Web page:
left: L’antre du magicien (1948); right: La Distribution des soleils (1945).
I’m rather late with this one, Metamorphosis Victorianus—Modern Collage, Victorian Engravings & Nostalgia is an exhibition running at the Ubu Gallery, New York until the end of the month. Lots of the names one would expect to see in a collection of engraving collagists although no Wilfried Sätty. The examples shown here are by Max Bucaille.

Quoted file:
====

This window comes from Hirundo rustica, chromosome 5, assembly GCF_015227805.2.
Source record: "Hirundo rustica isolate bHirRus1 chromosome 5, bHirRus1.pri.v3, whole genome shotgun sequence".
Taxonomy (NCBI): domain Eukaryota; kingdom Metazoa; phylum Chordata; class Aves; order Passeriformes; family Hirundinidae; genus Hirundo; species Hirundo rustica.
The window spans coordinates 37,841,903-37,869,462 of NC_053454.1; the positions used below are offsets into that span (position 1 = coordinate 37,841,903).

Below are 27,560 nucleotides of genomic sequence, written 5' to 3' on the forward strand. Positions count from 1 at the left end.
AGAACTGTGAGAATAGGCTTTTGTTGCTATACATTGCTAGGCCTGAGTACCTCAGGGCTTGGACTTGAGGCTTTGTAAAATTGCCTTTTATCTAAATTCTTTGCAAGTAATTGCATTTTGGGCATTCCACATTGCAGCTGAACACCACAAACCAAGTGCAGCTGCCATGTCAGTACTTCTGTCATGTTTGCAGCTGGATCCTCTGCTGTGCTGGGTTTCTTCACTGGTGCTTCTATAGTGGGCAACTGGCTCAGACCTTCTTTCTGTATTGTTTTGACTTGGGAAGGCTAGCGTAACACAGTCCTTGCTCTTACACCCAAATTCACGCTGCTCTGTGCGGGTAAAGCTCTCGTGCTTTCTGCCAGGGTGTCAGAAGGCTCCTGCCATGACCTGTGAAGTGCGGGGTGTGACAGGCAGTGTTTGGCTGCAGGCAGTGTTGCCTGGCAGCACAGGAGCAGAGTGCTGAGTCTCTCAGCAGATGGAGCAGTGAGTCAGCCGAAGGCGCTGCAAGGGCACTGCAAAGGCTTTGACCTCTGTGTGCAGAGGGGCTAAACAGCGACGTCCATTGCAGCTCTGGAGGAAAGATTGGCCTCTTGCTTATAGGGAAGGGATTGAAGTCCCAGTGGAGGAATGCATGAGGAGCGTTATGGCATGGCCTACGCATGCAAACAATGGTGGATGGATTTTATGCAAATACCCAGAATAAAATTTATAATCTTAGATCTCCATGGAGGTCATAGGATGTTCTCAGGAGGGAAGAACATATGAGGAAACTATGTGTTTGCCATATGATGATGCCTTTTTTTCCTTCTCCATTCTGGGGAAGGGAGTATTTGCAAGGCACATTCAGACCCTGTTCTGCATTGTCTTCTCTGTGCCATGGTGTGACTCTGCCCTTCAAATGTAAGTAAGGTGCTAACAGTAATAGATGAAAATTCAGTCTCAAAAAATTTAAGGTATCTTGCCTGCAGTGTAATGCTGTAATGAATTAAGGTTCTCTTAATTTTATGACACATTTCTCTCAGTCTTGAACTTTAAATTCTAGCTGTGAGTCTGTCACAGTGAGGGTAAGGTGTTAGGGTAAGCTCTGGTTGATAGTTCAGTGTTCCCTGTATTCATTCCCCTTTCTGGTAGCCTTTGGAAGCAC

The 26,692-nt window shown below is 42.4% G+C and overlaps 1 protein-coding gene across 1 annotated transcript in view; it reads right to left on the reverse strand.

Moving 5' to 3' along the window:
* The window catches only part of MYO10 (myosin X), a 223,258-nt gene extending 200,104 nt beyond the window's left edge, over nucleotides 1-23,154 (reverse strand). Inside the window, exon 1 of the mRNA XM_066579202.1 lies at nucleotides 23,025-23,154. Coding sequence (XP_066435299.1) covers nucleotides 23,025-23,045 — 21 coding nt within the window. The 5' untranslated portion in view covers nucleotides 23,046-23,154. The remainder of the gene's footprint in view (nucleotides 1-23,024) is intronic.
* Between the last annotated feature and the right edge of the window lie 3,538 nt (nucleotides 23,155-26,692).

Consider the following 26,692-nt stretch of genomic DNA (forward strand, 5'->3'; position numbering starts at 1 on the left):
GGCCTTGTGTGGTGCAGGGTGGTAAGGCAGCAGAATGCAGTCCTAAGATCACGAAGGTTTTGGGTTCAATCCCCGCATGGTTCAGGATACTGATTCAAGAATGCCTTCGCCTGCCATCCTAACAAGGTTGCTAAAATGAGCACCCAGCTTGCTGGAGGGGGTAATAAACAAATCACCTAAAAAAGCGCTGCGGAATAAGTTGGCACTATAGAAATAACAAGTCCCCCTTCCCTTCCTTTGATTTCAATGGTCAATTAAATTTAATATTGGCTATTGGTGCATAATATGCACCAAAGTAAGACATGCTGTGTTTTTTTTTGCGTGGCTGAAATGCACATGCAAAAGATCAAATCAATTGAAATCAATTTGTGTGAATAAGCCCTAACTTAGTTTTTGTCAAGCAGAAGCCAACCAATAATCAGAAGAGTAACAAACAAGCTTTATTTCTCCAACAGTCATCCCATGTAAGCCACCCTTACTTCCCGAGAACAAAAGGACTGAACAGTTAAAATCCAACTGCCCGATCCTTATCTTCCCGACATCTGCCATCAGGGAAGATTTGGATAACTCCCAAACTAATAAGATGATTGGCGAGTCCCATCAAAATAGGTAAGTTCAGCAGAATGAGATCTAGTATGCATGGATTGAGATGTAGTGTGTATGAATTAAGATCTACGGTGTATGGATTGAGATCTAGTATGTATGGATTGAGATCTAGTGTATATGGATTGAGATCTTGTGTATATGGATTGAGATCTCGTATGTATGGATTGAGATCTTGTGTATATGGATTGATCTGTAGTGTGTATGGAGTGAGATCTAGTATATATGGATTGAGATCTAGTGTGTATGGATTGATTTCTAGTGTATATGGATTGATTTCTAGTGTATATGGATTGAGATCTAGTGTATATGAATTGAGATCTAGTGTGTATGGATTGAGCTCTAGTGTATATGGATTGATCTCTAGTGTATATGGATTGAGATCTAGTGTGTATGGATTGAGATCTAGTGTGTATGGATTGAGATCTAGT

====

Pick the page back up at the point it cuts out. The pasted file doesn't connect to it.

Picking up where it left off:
Max Ernst (1891–1976), with such work as his shocking and seminal illustrated collage-novel, La Femme 100 têtes (1929), influenced an entire wave of artists who looked towards the Surrealist and his use of 19th Century engravings as a point of departure within their own work in this medium. The first generation of artists were Ernst’s contemporaries, who worked primarily in the 1930s with significant connection to the Surrealists: Joseph Cornell (1903–1972), Jind?ich Štyrský (1899–1942), Otto Hofmann (1907–1994), Franz Roh (1890–1965), Max Bucaille (1906–1992), and Gerome Kamrowski (1914–2004). Those a generation later, including Ray Johnson (1927–1995), Bruce Conner (1933–2008), and Jess (1923–2004), each separately rediscovered Ernst, specifically choosing to use this type of collage as a jumping off point towards other conceptual ends.